The trajectory of a golf ball and the distance it travels depends on its initial trajectory, speed and spin, as well as what it's moving through (air). The air is not always the same. It varies in temperature, pressure, humidity and density. If there were no air whatsoever, the golf ball would not travel far. Likewise, if a ball is hit in air with no spin, it will not travel far. Check out the graph below of a golf ball hit with a driver under 3 different conditions. Check out the graph below of a golf ball hit with a driver under 3 different conditions.Note first of all that the horizontal and vertical scales are quite different so as to depict clearly the differences in the conditions.
|MAX Height (yd)||Carry Distance (YD)|
|No Air (AKA on Moon)||8||180|
|In Air but no backspin||6||120|
The spin on the ball creates lift which increases the height reached and increases the time of flight so that the ball travels further. If there were no air, spin wouldn't matter at all. If the air is changed (pressure, temperature, density) the height and distance travelled will change.Under normal conditions, the air does not change very much, but the amount can be significant and should be taken into account, otherwise your ball will fall too short or too long of its mark. I provide a service to golfers who are interested in determining how the weather will affect their shots. You can determine the effects of temperature, wind and elevation.
Using accurate golf ball trajectory software, one can calculate how to adjust your club selection for changes in temperature, wind, altitude and elevation (uphill/downhill shots). See below.
Warmer temperatures equate to longer carry distances. The difference between a cool morning and hot afternoon can be a full club.
You can provide me with yardages for each club in your bag. I'll input your values into a program I have written, and send you a template which will outline how different temperatures will change the real yardages for each club.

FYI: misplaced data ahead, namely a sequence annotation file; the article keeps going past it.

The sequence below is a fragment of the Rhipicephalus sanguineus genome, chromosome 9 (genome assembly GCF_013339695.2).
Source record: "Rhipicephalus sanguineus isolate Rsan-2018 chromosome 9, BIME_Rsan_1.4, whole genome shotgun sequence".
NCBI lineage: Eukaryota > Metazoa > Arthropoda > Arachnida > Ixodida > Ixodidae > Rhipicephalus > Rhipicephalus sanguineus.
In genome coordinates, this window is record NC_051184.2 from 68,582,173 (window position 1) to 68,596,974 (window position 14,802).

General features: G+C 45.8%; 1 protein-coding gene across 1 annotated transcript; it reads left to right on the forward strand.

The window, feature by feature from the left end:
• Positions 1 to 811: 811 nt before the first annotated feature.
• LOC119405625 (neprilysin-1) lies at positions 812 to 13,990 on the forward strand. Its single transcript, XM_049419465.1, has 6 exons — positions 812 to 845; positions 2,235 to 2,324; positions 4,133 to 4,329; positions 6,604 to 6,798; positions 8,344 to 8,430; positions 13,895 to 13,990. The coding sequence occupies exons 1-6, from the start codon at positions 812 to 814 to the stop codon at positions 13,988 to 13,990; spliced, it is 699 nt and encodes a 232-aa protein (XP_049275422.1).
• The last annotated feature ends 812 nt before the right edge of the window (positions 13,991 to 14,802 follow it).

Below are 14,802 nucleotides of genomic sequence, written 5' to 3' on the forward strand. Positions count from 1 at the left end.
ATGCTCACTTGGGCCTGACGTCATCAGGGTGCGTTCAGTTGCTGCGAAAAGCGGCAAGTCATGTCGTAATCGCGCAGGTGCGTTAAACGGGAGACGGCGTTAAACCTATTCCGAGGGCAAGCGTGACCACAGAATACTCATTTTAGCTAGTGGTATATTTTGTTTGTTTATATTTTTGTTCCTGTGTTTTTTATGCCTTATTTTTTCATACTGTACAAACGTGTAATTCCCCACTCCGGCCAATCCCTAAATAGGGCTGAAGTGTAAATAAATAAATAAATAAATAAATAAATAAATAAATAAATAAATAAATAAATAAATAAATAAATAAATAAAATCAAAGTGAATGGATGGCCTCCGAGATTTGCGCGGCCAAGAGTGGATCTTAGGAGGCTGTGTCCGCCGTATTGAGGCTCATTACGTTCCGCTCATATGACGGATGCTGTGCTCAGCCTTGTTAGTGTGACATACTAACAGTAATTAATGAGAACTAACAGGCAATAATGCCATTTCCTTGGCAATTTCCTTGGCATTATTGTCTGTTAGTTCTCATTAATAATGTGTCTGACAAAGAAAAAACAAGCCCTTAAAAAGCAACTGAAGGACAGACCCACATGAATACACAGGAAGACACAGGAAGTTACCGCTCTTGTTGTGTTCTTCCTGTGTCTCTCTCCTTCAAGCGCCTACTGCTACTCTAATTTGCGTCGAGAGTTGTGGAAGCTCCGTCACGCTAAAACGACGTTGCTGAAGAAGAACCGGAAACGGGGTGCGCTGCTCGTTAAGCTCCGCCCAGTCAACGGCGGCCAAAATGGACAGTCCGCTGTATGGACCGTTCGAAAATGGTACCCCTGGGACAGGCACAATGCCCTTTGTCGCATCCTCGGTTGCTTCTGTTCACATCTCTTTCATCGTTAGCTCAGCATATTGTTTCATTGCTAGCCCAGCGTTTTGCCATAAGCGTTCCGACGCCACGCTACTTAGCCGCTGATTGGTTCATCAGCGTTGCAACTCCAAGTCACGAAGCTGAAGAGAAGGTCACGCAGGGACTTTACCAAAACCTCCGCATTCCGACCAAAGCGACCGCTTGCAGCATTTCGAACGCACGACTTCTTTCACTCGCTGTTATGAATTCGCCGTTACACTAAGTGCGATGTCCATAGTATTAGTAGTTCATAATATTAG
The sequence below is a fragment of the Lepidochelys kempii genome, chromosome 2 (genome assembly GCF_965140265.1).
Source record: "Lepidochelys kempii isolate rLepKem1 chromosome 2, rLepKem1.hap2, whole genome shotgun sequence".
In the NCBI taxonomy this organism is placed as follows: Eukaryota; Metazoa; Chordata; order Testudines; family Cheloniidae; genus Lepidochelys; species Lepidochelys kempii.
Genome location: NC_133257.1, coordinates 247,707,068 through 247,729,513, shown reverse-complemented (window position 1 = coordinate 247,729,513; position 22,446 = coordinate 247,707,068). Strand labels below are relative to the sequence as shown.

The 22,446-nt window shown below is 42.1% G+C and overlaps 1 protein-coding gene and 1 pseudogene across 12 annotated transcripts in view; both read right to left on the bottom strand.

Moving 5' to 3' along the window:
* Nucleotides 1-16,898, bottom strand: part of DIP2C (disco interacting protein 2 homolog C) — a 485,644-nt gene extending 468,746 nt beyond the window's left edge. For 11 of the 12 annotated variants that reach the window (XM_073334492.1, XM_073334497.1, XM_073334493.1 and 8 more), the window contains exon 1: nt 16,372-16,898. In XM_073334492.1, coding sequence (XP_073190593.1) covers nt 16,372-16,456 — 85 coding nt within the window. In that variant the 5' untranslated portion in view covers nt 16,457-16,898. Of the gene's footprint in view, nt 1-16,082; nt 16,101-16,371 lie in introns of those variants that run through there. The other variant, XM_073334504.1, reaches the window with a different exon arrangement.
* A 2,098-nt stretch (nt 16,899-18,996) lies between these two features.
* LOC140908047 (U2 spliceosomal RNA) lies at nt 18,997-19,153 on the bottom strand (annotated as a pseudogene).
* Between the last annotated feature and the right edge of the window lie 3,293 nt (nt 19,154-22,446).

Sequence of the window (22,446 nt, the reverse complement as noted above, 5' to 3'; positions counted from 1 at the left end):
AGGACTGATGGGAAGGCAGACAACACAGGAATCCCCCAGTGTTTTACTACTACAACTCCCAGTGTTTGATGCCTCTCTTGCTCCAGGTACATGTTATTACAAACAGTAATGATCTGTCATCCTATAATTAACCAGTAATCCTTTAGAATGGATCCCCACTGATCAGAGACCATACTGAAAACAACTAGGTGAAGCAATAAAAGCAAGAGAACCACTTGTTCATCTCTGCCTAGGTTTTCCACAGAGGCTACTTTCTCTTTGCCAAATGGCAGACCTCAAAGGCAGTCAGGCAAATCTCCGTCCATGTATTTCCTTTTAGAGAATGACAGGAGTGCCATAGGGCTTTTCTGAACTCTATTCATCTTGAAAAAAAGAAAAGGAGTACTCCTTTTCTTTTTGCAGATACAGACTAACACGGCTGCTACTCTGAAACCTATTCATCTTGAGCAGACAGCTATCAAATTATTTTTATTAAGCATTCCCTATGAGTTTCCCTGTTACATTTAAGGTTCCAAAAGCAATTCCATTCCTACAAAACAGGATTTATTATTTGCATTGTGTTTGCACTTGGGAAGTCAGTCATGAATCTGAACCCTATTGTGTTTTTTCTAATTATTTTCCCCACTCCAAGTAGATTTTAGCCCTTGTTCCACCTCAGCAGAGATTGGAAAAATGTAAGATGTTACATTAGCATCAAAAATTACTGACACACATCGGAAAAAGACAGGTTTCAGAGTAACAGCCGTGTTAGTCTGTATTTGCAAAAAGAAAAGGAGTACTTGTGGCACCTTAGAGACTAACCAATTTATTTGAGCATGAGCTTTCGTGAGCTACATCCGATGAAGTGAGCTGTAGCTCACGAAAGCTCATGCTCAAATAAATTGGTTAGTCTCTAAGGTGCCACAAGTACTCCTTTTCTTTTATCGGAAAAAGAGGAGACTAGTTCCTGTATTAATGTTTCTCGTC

You can immediately download a copy "Reading Playing the Wind." I'll explain how you can easily measure the wind's speed (without using any kind of electronic device) and how much each mph of wind will affect your various club ranges.
You can provide me with yardages for each club in your bag. I'll input your values into a program I have written, and send you a template which will outline how different speed winds will change the real yardages for each club.
With increased altitude comes less dense air, meaning less friciton drag and longer carry distances.
You can provide me with yardages for each club in your bag. I'll input your values into a program I have written, and send you a template which will outline how altitudes will change the real yardages for each club..
You need to adjust your club selection when hitting uphill or downhill. But how much?
I've worked out how to estimate elevation change (uphill or downhill shots), and created a formula for how much shorter or longer a yardage plays. OR, send me the location of any golf hole along with your normal carry distances, and I'll work out how far the hole plays and what club to hit.
We have been providing golf advice online since 1999 and have been research the best in golf science since 1996. From Probable Golf, you can get advice on how to improve your game using math & science, how to best arrange your golf group foursomes to reduce repeat pairings, how to protect your home or business from errant golf balls, how to best interpret golf statistics.